The Movement Toward Civil Rights
When Stephen A. Douglas learned that Lincoln would be his opponent for the U.S. Senate in 1858, he turned his considerable talents into discrediting him, beginning his attack on July 9, 1858, in Chicago. Citing Lincoln’s “House Divided” speech, Douglas accused Lincoln of advocating civil war.
The following evening from the same Chicago balcony, Lincoln responded. After clarifying his “House Divided” statement, he became more animated as he refuted Douglas’s assertion that the United States government was “made by the white man, for the benefit of the white man, to be administered by white men.” Throwing caution to the wind, Lincoln claimed remarkable privilege for the Declaration of Independence and its implications about race and equality.
“My friends, I have detained you about as long as I desired to do, and I have only to say, let us discard all this quibbling about this man and the other man—this race and that race and the other race being inferior, and therefore they must be placed in an inferior position—discarding our standard that we have left us. Let us discard all these things, and unite as one people throughout this land, until we shall once more stand up declaring that all men are created equal.”
Douglas indignantly turned this back on Lincoln, proclaiming “this Chicago doctrine of Lincoln’s—declaring that the negro and the white man are made equal by the Declaration of Independence and by Divine Providence—is a monstrous heresy.”
That autumn, the Lincoln-Douglas debates presented Illinois and America with two visions of democracy: Stephen A. Douglas and the Democrats proffered white supremacy; Abraham Lincoln a more inclusive vision of liberty and democracy.
Lincoln’s vision, though, was not always evident. The northern territory of Illinois was friendly to Lincoln and the southern territory friendly to Douglas. Thus both candidates knew that it was the middle of the state, a more neutral ground that included old-line Whigs, that they had to cater to and win for electoral victory.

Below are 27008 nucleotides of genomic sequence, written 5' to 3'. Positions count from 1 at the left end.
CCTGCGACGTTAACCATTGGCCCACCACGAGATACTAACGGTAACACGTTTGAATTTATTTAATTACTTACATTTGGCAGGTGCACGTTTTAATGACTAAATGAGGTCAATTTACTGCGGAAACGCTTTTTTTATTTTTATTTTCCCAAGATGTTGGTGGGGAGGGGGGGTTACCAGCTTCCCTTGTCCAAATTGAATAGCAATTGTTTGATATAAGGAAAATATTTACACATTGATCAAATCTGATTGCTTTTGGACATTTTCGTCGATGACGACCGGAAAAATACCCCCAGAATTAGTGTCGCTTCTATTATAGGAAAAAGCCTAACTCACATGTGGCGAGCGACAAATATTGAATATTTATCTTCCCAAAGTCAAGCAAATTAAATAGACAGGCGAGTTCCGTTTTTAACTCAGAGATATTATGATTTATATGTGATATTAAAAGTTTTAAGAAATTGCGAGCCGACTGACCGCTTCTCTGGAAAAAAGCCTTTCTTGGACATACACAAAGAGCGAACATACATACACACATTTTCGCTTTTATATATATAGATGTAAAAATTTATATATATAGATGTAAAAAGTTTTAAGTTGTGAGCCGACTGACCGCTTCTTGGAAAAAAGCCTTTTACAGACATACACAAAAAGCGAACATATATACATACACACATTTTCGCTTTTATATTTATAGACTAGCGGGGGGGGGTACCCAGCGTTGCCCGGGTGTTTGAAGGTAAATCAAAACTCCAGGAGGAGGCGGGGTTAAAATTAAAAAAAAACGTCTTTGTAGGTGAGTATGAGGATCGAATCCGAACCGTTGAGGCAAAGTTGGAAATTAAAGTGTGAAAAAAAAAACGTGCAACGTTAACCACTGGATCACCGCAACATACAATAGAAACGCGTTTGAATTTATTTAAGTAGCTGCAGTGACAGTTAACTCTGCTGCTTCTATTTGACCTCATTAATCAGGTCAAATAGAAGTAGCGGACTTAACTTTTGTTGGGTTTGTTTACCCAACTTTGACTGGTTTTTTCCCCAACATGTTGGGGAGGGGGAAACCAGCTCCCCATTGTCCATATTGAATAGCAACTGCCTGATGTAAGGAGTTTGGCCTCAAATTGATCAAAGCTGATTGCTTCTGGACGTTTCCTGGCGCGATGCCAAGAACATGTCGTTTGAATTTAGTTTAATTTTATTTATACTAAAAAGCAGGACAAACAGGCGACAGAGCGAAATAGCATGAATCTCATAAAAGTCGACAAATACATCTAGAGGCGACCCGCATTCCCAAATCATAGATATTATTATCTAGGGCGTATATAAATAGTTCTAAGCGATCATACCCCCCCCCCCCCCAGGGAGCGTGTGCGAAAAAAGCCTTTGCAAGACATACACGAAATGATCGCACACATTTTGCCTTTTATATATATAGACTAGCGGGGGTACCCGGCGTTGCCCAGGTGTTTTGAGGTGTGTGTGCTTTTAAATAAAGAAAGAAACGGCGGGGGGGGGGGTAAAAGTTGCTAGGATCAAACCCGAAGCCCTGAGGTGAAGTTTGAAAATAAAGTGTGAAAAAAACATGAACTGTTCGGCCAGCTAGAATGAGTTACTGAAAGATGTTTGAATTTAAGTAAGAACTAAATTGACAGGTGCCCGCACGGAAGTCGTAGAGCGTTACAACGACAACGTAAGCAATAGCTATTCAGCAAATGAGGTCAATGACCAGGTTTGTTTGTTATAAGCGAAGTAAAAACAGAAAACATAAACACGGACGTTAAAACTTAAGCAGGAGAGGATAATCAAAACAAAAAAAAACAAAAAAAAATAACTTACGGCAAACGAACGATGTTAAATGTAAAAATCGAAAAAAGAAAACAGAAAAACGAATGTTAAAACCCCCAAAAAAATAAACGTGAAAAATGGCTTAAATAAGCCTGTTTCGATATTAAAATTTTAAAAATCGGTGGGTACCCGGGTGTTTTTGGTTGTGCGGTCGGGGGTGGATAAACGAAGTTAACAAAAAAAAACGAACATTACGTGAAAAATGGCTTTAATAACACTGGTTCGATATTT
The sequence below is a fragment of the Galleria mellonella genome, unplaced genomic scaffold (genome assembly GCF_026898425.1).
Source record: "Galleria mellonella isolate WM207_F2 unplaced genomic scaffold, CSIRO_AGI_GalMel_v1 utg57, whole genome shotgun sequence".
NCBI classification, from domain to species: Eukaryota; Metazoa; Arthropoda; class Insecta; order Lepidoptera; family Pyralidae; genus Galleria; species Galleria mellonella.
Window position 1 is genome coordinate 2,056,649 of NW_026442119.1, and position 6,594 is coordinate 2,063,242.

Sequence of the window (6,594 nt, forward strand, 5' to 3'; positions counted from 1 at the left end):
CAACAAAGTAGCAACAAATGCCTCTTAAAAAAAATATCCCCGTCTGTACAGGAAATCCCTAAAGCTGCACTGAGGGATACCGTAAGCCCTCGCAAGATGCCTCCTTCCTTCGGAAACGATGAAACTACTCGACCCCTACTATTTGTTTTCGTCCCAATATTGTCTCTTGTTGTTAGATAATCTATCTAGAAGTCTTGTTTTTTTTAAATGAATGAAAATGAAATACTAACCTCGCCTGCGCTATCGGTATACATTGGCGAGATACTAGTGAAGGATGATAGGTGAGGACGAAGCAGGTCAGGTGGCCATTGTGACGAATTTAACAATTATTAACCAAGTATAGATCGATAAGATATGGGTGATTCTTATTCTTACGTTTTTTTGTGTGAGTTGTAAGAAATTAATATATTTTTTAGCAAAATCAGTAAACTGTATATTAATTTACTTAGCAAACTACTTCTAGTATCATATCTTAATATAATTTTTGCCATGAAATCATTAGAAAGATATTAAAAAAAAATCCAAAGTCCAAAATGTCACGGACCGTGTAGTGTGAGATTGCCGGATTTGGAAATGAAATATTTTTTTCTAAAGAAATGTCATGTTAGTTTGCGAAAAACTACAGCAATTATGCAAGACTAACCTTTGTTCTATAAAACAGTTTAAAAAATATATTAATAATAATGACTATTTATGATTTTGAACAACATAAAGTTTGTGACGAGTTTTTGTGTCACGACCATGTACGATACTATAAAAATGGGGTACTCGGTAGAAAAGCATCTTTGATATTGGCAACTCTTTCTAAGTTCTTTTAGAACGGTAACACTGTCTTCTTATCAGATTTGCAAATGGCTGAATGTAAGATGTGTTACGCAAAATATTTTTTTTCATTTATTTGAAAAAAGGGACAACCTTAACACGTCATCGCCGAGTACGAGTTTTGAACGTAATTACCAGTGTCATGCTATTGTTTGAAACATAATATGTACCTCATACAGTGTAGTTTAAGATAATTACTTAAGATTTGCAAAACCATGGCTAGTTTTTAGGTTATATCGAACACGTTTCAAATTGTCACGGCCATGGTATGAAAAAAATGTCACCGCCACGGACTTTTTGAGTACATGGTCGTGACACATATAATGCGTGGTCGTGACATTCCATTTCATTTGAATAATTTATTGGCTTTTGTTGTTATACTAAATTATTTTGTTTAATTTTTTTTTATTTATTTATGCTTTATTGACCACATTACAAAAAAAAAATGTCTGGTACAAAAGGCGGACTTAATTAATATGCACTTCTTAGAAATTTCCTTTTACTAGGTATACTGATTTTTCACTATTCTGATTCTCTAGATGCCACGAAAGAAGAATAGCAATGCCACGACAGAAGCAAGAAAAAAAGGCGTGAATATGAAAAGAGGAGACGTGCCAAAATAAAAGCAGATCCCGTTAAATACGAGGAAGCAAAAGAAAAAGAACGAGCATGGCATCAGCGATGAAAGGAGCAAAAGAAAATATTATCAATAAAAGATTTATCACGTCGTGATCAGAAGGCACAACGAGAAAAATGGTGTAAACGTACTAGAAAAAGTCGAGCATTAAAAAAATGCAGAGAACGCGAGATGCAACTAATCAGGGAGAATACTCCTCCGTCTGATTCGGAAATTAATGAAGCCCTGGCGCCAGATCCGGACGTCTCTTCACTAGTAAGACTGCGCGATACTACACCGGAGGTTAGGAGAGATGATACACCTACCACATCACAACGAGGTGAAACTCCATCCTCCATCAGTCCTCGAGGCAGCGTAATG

Both men also knew that no one who declared equality for blacks could be elected to statewide office. In 1848, more than two-thirds of Illinois voters had approved a constitutional amendment to exclude even free African Americans from the state, and even the Whig territory was staunchly opposed to abolition. Thus, Douglas found a ready audience when he began the first of the seven debates by denouncing Lincoln for his suggestion to declare “that all men are created equal.” The Republicans advised Lincoln to back away from his call for equality, and Lincoln did.
In the fourth debate at Charleston, Lincoln made statements that still haunt us today. In his meanest pronouncement on race, he denied that he favored civil rights for African Americans. Yet he kept his ground in declaring that the Declaration of Independence included all men in its claim for natural rights. Douglas’s plan of attack was to make certain that voters understood that those natural rights inevitably led to civil rights.
In the last three debates, Lincoln went on the offense and became bolder on African American rights. In Alton, Lincoln eloquently cast slavery as a moral issue.
Lincoln Bicentennial Events at U of I
- October 13
- Lincoln’s Rhetorical Worlds, Professor Michael Leff
- November 11
- Lincoln Lecture, Professor Robin Blackburn